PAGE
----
I got on the elevator with a woman I've never met before. We exchanged pleasantries and as she got off on her floor she said, "Have a good day." I wished her the same.
This got me thinking a little bit, and perhaps a bit too much, but here goes.
How often do we just say something without really thinking about it? I don't think I'd ever wish a bad day on someone I run into, but if I'm wishing them a good day, is there perhaps something more behind it I could do? Maybe, hold the door for them, ask what their plans are for the day, compliment their outfit/shoes/tie, etc...?
And, if I've wished some random person a "good day", maybe the person I get mad at on the road, or any other person I may interact with during my day, had been wished a "good day" too by someone else.
If we've all been wished "good day"s, then maybe I should view my interactions with others in a new "good day" light. What can I do/not do in my interactions with others to ensure their time with me fulfills their "good day" wishes?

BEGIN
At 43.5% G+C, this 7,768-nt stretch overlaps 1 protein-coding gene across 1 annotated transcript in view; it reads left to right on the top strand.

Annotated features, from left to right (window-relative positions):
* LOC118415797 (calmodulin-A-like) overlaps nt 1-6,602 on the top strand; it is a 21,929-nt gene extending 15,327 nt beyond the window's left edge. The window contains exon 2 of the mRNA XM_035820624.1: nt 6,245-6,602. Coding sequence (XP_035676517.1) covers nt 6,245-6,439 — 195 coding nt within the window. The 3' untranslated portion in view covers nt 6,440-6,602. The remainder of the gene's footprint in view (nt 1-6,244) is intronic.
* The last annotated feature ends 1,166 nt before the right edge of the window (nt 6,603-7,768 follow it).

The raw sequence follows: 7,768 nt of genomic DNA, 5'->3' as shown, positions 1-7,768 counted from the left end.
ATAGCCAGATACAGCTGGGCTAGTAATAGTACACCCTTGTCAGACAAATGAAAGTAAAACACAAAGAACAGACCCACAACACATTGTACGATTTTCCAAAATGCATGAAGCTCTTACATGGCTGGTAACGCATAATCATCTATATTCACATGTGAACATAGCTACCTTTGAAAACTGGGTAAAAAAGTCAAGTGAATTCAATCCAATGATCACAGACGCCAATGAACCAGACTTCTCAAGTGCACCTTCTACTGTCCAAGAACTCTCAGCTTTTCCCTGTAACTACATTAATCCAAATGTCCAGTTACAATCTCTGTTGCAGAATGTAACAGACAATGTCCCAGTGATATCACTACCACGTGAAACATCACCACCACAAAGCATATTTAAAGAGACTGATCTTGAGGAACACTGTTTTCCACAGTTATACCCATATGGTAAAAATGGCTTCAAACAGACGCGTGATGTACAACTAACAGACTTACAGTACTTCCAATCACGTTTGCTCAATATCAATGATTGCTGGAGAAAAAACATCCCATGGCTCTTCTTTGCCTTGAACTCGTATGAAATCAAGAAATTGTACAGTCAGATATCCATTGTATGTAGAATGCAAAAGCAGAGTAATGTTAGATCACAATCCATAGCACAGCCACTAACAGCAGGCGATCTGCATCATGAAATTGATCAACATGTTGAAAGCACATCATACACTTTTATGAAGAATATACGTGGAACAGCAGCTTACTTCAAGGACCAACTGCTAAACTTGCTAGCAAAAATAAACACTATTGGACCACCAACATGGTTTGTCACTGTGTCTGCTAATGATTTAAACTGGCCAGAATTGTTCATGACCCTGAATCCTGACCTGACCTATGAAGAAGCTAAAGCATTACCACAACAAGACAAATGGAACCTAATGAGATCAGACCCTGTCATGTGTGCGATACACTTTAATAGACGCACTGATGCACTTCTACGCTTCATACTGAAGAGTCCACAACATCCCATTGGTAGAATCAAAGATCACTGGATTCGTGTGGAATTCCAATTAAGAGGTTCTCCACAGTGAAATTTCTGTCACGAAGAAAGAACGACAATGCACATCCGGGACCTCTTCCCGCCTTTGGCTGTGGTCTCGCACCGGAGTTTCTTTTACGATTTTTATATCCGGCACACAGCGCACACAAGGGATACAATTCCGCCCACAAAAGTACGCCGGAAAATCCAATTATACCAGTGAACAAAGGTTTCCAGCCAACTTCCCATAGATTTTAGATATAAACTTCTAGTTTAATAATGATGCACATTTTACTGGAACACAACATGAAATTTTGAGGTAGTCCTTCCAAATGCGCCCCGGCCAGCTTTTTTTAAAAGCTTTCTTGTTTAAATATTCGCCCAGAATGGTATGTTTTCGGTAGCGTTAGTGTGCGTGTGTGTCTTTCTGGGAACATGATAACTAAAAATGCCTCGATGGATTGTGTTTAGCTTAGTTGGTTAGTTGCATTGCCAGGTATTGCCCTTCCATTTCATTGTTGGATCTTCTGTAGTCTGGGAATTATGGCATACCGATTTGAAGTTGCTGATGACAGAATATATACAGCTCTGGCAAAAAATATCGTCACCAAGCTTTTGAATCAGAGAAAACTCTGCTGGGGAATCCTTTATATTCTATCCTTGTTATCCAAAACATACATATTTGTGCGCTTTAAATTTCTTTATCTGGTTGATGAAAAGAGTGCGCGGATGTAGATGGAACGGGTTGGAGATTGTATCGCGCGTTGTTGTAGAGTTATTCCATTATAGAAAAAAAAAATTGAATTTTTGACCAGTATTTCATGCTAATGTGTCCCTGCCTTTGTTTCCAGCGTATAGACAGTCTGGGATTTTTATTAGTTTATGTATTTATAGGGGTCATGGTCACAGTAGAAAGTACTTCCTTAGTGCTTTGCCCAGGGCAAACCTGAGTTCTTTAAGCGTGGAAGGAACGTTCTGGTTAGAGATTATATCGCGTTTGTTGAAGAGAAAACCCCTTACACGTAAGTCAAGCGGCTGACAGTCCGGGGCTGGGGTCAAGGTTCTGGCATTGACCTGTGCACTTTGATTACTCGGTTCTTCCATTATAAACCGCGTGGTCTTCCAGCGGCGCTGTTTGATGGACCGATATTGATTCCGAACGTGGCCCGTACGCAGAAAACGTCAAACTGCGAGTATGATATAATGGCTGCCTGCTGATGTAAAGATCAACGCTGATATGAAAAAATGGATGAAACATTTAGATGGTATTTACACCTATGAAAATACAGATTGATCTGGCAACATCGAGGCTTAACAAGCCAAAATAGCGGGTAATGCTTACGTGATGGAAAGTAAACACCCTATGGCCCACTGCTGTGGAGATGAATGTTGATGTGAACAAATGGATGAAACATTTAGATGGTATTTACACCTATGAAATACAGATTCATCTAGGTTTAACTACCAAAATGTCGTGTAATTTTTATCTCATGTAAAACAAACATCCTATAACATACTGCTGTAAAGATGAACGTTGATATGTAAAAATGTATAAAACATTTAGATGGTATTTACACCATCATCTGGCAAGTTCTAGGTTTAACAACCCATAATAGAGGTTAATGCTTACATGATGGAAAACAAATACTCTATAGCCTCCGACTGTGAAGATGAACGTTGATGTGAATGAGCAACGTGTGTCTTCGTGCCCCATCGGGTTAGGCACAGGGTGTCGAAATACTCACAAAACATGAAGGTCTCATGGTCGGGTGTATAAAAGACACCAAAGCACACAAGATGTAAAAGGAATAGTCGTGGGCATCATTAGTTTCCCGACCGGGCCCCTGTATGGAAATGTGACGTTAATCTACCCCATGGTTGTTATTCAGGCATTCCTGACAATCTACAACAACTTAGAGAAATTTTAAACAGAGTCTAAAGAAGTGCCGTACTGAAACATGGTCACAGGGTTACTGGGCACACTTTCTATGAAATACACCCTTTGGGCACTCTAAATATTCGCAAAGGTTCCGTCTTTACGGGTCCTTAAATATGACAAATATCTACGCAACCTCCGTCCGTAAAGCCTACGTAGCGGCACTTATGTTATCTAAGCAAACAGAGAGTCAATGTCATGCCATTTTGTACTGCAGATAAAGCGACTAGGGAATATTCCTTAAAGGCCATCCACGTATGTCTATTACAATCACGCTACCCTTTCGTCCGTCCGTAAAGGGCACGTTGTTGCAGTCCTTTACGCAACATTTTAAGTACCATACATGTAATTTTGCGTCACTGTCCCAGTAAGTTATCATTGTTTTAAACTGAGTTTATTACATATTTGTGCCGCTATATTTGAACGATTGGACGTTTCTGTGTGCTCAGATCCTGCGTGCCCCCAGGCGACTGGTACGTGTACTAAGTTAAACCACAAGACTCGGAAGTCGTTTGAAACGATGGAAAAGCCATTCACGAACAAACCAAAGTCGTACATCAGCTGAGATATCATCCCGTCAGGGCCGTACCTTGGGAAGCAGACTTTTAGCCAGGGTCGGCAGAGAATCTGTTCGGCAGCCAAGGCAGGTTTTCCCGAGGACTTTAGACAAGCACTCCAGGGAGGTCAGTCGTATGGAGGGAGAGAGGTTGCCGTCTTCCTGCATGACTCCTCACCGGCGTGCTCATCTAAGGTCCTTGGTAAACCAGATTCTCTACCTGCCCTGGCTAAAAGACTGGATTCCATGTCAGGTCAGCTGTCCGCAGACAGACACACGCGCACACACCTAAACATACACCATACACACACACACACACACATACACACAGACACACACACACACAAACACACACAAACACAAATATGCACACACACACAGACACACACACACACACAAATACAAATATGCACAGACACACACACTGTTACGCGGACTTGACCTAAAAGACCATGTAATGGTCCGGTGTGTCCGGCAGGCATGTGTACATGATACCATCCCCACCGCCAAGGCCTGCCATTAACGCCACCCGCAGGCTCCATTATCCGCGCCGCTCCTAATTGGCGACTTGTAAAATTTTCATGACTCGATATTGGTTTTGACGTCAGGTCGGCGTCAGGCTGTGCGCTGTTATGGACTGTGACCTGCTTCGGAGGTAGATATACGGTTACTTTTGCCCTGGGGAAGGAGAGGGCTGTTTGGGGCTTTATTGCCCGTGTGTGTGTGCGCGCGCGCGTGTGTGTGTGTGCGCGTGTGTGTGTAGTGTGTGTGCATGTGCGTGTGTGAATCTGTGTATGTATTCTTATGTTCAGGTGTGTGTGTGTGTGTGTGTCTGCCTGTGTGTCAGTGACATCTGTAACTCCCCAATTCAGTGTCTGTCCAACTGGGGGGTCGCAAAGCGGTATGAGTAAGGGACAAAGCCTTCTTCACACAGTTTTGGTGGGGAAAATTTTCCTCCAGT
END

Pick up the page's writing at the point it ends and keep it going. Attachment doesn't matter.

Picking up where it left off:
I don't know. It just seems like we get so comfortable with formalities that we end up not saying or doing the more important informalities (being patient in the checkout line, helping our neighbor rake their leaves, not judging others, stopping to strike up a conversation with someone who looks lonely, etc). This brief exchange that took place on the elevator has since taken root in my heart. I've been inspired to try to think beyond the pleasantries and really mean it (by doing something about it) when I wish someone a "good day".
I dunno, I did say I might be thinking about this too much.
Maybe next time I'll just take the stairs. ;)
Clinton tells me (well, actually he shushes me) all the time that I talk really loudly, but especially so on the phone. It's something I've been trying to work on for a while and thought I was doing better.
Well, as I was leaving work today I decided to make a phone call while walking down the hallway. There was a woman about a pace-worth in front of me, and another couple people about 15 feet or so in front of her. As my callee answered I said, "Hi, So and so, how are you?" Everyone in the hallway turned around and looked at me.
I'm hoping they turned because they thought I was talking to them, but the more likely reality is, they turned to see who the heck was shouting.
I GUESS THERE'S STILL PLENTY OF ROOM FOR IMPROVEMENT!!!! :)
1 month ago